2020 has thrown the kitchen sink at Australia’s international education sector. Could it have something else in store? Are we about to learn which is more corrosive to the international education sector: pandemic or trade war?
In February, Chinese students on their way to Australia to resume studies were turned back. Our sector responded well, as we scrambled to ensure that quality online provision was a viable option for the stranded Lunar New Year cohort, while supporting onshore students with the transition to online study.
As of May 2020, China has the infection rate under control. The Chinese economy is re-opening. Australia is embarking on its own staged and cautious re-opening, with infection rates controlled compared with other major destination competitors.
Despite our shared experience in flattening the curve, Australia and China are at loggerheads. We should be actively negotiating a Sino-Australia ‘travel bubble’ to allow the flow of students to restart. But the bi-lateral relationship is worsening.
The immediate impacts of the pandemic occur against the backdrop of years of strained relations between our countries.
Before the pandemic struck
Back in May 2018, we warned the sector that a decline in Chinese student commencements was imminent, largely due to strident comments by both governments about the other. That is exactly what happened, beginning in 2018 for the critical preparatory sectors feeding upstream to higher education and deepening in 2019.
The bi-lateral friction took some shine off Australia’s appeal as an international education destination.
That’s all before the pandemic struck.
2020 Chinese commencements have so far taken a very significant hit. Commencements in all sectors except VET are now below the levels last seen in 2017.
We need to plan for a slower recovery in Chinese student commencements than we might otherwise expect. The 2018-2019 decline is baked in. We can’t allow the COVID-19 collapse in commencements to stick.
Learning from recent experience
Chris Ziguras and Grant McBurnie in 2015 highlighted the ability of Chinese authorities to impact outbound student flows in Governing Cross-border Higher Education,: ‘A vivid illustration of the power of the JSJ to influence student flows is the experience of New Zealand in the early 2000’s, which saw a spectacular and destabilising fall in the number of Chinese students studying in the country’.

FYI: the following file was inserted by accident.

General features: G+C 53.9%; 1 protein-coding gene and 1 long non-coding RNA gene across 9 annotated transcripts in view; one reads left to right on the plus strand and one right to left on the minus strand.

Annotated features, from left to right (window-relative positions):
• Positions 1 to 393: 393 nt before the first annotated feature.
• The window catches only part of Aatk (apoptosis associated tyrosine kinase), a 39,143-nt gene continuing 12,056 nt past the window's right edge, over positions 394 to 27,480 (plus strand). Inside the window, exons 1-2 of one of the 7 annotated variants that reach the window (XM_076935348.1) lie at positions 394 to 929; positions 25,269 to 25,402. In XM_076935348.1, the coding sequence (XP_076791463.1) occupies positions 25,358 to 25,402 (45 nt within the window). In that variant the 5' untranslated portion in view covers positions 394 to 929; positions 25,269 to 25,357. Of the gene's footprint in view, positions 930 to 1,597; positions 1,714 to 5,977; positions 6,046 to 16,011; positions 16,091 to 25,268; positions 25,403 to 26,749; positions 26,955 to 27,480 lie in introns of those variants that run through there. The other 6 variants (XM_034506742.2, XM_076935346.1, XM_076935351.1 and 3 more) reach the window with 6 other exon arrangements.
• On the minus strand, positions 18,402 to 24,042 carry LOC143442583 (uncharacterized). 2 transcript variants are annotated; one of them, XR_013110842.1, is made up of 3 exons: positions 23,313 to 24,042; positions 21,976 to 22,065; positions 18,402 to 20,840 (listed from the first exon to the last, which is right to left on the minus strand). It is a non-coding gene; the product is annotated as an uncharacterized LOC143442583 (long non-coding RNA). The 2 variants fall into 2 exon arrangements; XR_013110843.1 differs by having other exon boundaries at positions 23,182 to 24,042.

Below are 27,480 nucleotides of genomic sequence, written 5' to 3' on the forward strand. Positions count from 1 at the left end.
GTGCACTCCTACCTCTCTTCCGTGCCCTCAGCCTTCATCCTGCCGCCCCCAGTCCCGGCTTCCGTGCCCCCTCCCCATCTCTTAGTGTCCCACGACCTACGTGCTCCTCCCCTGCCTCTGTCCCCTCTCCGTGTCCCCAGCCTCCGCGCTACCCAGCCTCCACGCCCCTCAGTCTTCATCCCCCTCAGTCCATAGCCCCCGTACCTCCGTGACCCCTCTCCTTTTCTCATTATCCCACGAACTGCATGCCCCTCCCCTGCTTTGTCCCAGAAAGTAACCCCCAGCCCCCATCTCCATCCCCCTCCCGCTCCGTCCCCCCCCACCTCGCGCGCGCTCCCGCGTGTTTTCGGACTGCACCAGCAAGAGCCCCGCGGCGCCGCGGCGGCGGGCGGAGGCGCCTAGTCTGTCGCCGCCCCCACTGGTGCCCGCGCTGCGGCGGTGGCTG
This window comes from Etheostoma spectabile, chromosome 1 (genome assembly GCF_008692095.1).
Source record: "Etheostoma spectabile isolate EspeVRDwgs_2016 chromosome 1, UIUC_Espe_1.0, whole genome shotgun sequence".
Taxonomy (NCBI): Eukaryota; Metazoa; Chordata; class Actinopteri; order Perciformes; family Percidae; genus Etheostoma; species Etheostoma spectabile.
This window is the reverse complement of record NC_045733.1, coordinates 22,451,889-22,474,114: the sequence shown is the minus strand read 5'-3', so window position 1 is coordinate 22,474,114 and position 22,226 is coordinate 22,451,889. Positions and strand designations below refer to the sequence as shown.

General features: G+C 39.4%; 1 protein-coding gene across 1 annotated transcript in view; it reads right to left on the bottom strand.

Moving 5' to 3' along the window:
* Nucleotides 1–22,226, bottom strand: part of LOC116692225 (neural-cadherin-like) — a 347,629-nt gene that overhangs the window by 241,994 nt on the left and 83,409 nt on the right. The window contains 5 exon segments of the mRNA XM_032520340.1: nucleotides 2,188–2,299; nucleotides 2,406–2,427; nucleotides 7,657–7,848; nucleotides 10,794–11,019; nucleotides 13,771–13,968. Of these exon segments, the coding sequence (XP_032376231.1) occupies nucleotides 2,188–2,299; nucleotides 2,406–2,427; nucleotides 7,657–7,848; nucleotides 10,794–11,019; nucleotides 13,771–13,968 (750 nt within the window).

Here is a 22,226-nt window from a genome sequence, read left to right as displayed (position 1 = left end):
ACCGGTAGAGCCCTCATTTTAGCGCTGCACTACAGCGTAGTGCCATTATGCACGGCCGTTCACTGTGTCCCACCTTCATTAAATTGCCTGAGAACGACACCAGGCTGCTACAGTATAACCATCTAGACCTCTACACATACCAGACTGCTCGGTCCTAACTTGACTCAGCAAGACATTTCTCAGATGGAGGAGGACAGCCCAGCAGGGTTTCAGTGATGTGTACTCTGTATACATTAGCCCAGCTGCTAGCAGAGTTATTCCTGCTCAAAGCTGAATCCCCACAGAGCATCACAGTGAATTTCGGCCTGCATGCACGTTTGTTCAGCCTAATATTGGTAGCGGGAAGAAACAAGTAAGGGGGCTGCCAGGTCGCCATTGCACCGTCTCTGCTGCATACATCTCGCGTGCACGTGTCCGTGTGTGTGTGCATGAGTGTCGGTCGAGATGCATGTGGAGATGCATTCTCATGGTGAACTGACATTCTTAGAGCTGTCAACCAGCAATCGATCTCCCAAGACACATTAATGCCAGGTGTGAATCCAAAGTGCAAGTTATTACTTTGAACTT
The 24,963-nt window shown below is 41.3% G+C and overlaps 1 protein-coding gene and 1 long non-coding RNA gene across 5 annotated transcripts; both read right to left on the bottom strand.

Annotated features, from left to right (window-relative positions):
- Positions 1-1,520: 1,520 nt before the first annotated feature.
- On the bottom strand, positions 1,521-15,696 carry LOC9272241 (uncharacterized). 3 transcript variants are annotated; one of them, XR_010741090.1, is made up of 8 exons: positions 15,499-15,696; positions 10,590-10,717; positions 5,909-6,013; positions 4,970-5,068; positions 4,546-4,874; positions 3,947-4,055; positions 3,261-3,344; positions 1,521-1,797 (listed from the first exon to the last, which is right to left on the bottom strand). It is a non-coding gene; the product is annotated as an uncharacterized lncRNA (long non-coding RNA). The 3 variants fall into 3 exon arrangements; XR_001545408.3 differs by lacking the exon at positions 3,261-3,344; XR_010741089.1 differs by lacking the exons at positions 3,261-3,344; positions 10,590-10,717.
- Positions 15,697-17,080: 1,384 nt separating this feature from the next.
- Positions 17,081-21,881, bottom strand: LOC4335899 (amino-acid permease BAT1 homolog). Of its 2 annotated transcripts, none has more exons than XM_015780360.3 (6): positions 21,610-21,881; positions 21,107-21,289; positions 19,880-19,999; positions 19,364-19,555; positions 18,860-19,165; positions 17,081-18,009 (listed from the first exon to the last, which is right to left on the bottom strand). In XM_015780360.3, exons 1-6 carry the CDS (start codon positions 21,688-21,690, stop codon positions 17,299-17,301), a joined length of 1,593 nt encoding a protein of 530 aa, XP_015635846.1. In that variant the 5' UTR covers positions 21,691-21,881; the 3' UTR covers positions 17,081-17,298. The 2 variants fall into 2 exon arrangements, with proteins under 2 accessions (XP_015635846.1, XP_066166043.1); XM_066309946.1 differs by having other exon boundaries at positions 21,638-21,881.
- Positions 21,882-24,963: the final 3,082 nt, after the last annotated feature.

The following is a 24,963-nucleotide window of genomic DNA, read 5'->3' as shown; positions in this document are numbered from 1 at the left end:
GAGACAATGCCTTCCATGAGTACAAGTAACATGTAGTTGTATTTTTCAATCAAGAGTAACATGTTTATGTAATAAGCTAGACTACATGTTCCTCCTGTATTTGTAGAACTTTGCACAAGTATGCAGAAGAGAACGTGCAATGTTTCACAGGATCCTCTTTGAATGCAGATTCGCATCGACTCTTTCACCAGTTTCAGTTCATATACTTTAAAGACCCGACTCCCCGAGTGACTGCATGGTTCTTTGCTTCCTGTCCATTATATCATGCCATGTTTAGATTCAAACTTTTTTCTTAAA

Australia is not at the level of a JSJ warning. Yet. We may not reach that point at all. If you’ve been checking in with JSJ advice recently you’ll have noticed that the focus is on the safety and wellbeing of Chinese students studying overseas. As it should be.
But we know from our post—2017 experience that bi-lateral tensions can lead to other, more subtle forms of warning against studying in a particular destination.
While some commentators sling accusations at our sector for supposed ‘over-reliance’ on China, we need to confront a few truths, as uncomfortable as some might find them:
China is a major economic power that cannot yet provide as much quality education capacity as its middle-class requires;
Why take China out of the mix? No-one is suggesting we do that for any other source market;
China is a critical diversity market for many Australian education providers;
When Chinese students look around the world right now few other destination nations look as attractive, safe, and conducive to good health as Australia;
The UK will get infection rates under control, and it is determined to roar back as a challenger to Australia as a destination nation;
While the US is currently convulsed with the health and economic consequences of the pandemic and a presidential election in November, the Sino-American relationship could look very different on the other side.
Deepening our engagement
Over decades, the education systems of Australia and China have learnt and benefited from each other. We research together, train young people together, educate each other. The New Colombo Plan and other Australian study abroad schemes have boosted the number of students studying in China.
“Our education, training and research engagement has seen our education systems become deeply connected, to the benefit of each.”
This won’t change as a result of the strident language we’re seeing right now. Behind the stridency, the benefits of our connectedness continue. Amazing and mutually beneficial education and research partnerships thrive.
We must use this moment to highlight the ways in which Australia and China have managed to flatten the COVID-19 curve, as we look to a controlled re-opening of the borders to at least some international students towards the back end of 2020 or the beginning of 2021.
For now, there are few major destination countries looking as safe for Chinese students than Australia. And for Australian students desperate to jump on a plane to study abroad in host countries with high quality education systems, China looks pretty good compared with other options.
Let’s leave the bi-lateral relationship to the foreign policy experts and plan for a sustainable return to growth, exchange and collaboration. For IEAA and its members, the important work continues.
Co-Founded The Lygon Group in 2017, after 28 years in international education roles at three universities in Melbourne.